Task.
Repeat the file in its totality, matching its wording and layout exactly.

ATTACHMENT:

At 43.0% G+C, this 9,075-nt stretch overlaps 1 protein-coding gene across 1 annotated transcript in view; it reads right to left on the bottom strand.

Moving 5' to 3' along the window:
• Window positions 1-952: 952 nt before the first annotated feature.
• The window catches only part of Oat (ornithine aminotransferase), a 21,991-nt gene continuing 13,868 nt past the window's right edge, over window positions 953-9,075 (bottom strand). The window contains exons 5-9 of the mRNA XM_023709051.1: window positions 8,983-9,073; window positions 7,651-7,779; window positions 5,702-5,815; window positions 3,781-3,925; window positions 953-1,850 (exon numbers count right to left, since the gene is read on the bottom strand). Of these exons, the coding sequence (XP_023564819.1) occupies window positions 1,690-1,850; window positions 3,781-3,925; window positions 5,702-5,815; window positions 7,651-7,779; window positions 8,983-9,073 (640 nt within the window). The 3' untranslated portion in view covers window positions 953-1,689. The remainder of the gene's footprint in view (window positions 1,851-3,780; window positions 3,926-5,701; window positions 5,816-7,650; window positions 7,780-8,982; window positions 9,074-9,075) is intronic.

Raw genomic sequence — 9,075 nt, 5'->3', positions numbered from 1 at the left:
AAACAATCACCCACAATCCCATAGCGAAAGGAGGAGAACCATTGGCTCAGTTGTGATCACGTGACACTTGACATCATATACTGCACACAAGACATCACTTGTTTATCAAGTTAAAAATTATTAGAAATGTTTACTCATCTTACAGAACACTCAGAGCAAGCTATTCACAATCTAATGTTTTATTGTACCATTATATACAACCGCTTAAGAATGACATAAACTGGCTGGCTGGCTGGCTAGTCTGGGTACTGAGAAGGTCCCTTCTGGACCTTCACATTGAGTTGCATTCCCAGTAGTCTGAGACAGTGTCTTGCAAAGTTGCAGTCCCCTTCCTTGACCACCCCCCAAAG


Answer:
At 43.0% G+C, this 9,075-nt stretch overlaps 1 protein-coding gene across 1 annotated transcript in view; it reads right to left on the bottom strand.

Moving 5' to 3' along the window:
• Window positions 1-952: 952 nt before the first annotated feature.
• The window catches only part of Oat (ornithine aminotransferase), a 21,991-nt gene continuing 13,868 nt past the window's right edge, over window positions 953-9,075 (bottom strand). The window contains exons 5-9 of the mRNA XM_023709051.1: window positions 8,983-9,073; window positions 7,651-7,779; window positions 5,702-5,815; window positions 3,781-3,925; window positions 953-1,850 (exon numbers count right to left, since the gene is read on the bottom strand). Of these exons, the coding sequence (XP_023564819.1) occupies window positions 1,690-1,850; window positions 3,781-3,925; window positions 5,702-5,815; window positions 7,651-7,779; window positions 8,983-9,073 (640 nt within the window). The 3' untranslated portion in view covers window positions 953-1,689. The remainder of the gene's footprint in view (window positions 1,851-3,780; window positions 3,926-5,701; window positions 5,816-7,650; window positions 7,780-8,982; window positions 9,074-9,075) is intronic.

Raw genomic sequence — 9,075 nt, 5'->3', positions numbered from 1 at the left:
AAACAATCACCCACAATCCCATAGCGAAAGGAGGAGAACCATTGGCTCAGTTGTGATCACGTGACACTTGACATCATATACTGCACACAAGACATCACTTGTTTATCAAGTTAAAAATTATTAGAAATGTTTACTCATCTTACAGAACACTCAGAGCAAGCTATTCACAATCTAATGTTTTATTGTACCATTATATACAACCGCTTAAGAATGACATAAACTGGCTGGCTGGCTGGCTAGTCTGGGTACTGAGAAGGTCCCTTCTGGACCTTCACATTGAGTTGCATTCCCAGTAGTCTGAGACAGTGTCTTGCAAAGTTGCAGTCCCCTTCCTTGACCACCCCCCAAAG